Much Ado About Nothing opened this weekend to great weather, big crowds, and delighted critics! Our first review is out and it’s a rave: Katy Walsh of The Fourth Walsh writes,
Well, this is much ado about something.The show is a tightly-packed comedy.DirectorBeth Wolf has actors entering and exiting the makeshift stage by running.The action clips.The barbs fly.The love grows.It’s time to fall in love with Shakespeare’s favorite unlikely couple.… Much Ado About Nothing in the park is an ideal summer outing notion.Read the whole rave review here.
We had a great time this weekend and we can’t wait to get out there at Schreiber Park again next weekend. Plan your visit now to come see the show!
Thanks to photographer Zack Whittingon, we have some early photos to share! Check out our two couples: Beatrice (Ashlee Edgemon) and Benedick (Martel Manning), and Hero (Vivian Knouse) and Claudio (Adam Habben).
We are thrilled to announce that casting is complete for Much Ado About Nothing. Thank you so much to all of the actors who auditioned; we had tough decisions to make and we sincerely appreciate everyone’s time and talent.
And now, the cast of this summer’s Much Ado About Nothing (to see photos of the actors, click here):
A CHICAGO SUMMER TRADITION CONTINUES AS MIDSOMMER FLIGHT ANNOUNCES ITS OUTDOOR SUMMER PRODUCTION OF
WILLIAM SHAKESPEARE’S MUCH ADO ABOUT NOTHING
JULY 19 – AUGUST 24, 2014
Midsommer Flight Returns to Rogers Park’s Touhy Park and Scheiber Park and Adds Gross Park in Lincoln Square to the Chicago Park District Venues Hosting Shakespeare’s Enchanting Comedy, Perfect for the Whole Family.
Midsommer Flight announces its third summer season of Shakespeare in the Park with the delightful comedy Much Ado About Nothing by William Shakespeare and directed by Midsommer Flight’s Founder and Producing Artistic Director Beth Wolf. Dedicated to presenting outdoor performances of Shakespeare’s plays, Midsommer Flight is a proud arts partner with the Chicago Park District.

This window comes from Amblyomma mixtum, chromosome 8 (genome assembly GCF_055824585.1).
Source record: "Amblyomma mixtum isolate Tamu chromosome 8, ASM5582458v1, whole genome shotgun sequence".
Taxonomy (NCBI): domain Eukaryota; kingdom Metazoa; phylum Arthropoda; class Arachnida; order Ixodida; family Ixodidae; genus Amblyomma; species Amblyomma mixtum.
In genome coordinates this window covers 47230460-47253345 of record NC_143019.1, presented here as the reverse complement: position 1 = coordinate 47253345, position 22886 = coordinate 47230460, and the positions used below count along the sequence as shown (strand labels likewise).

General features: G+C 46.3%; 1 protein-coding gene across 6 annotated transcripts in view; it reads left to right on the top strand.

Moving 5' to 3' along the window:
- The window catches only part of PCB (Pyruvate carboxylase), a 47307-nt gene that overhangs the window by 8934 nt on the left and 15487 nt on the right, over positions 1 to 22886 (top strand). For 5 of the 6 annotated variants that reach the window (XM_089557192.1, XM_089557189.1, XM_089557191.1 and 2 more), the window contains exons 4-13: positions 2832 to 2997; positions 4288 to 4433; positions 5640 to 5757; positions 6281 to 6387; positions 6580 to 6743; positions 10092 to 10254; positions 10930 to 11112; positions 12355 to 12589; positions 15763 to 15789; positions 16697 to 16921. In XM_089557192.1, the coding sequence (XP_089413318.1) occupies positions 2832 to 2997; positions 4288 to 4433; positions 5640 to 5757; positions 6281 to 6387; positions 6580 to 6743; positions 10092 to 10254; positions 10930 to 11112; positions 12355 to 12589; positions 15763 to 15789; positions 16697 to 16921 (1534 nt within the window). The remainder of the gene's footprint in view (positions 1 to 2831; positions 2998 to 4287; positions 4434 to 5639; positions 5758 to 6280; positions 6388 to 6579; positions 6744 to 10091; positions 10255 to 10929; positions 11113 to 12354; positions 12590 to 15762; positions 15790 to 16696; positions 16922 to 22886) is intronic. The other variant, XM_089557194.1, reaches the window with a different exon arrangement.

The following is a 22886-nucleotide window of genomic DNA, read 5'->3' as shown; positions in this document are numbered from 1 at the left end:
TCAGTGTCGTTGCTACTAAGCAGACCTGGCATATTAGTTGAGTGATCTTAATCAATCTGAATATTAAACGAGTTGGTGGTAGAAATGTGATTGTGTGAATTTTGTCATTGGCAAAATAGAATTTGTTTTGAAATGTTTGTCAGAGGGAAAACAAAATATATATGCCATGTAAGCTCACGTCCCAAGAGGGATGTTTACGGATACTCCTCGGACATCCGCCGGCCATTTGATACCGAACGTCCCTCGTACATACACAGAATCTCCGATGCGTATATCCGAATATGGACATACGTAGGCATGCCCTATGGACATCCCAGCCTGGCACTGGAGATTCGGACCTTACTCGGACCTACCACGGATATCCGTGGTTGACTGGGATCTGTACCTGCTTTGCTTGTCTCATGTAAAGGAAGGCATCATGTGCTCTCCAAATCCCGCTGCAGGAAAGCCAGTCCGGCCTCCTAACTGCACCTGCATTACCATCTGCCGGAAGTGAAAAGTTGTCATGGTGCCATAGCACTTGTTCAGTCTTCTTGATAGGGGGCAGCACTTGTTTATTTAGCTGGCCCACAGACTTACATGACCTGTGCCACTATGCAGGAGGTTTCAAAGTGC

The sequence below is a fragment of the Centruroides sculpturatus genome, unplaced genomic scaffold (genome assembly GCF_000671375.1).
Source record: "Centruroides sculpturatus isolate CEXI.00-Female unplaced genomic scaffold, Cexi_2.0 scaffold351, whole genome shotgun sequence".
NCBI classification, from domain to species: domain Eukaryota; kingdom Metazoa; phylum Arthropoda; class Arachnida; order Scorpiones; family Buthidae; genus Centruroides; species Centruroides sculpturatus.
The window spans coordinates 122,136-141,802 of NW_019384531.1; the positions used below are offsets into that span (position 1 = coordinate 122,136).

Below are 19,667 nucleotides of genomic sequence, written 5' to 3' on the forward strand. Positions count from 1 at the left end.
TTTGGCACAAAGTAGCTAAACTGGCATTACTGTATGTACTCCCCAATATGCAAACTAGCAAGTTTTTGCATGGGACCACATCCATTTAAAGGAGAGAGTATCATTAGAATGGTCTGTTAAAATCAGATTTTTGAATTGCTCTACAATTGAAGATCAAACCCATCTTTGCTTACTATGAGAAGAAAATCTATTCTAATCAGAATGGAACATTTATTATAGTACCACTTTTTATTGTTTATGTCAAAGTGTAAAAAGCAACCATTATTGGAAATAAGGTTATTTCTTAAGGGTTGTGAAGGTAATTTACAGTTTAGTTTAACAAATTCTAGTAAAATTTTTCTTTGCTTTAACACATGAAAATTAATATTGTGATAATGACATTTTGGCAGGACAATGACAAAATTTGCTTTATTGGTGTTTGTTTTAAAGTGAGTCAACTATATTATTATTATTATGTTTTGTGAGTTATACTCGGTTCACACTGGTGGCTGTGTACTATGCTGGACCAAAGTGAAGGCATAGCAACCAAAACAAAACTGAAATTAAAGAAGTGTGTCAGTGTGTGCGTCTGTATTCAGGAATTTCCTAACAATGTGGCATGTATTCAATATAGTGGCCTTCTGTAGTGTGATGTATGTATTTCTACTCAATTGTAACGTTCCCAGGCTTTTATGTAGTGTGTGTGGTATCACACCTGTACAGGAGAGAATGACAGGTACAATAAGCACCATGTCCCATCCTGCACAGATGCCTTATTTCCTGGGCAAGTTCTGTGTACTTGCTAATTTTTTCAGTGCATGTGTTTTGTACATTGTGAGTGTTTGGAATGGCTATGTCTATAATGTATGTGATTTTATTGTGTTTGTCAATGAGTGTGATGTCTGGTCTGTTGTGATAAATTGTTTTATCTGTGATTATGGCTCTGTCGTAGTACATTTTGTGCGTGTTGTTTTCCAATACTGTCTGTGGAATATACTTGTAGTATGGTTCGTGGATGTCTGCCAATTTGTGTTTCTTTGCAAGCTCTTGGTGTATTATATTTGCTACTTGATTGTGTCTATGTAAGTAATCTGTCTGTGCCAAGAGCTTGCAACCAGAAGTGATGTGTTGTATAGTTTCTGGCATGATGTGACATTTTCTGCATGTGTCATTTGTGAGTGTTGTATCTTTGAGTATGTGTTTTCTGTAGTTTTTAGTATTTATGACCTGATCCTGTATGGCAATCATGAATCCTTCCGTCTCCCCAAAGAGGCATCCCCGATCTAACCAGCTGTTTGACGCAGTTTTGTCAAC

Much Ado About Nothing runs for six weeks from July 19 through August 24, Saturdays at 6 p.m. and Sundays at 2 p.m. For performance locations and details, click here. All performances will be presented free of charge (donations gratefully accepted). In addition, live music will be presented a half hour prior to each performance. Audiences are encouraged to come early and bring a picnic to enjoy this free programming.
Midsommer Flight’s Much Ado About Nothing features a cast of 20 and tells a tale of love winning out despite any obstacles. One of Shakespeare’s most beloved comedies, Much Ado takes the audience to an Italian villa, where two pairs of lovers, Beatrice and Benedick, and Claudio and Hero, navigate through deceptions ranging from sinister to hilarious on their journey toward happily ever after.
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We are so excited for another summer and we hope to see you at the park!
The praise keeps coming for Romeo and Juliet! Chicago Theater Beat had quite a lot to say about our fantastic production:
[Romeo and Juliet] has captured the imaginations of generations and has been performed and adapted many times over – so much so that making a performance of Romeo and Juliet seem fresh is a challenging task. Midsommer Flight‘s Romeo and Juliet, however, manages to do exactly that….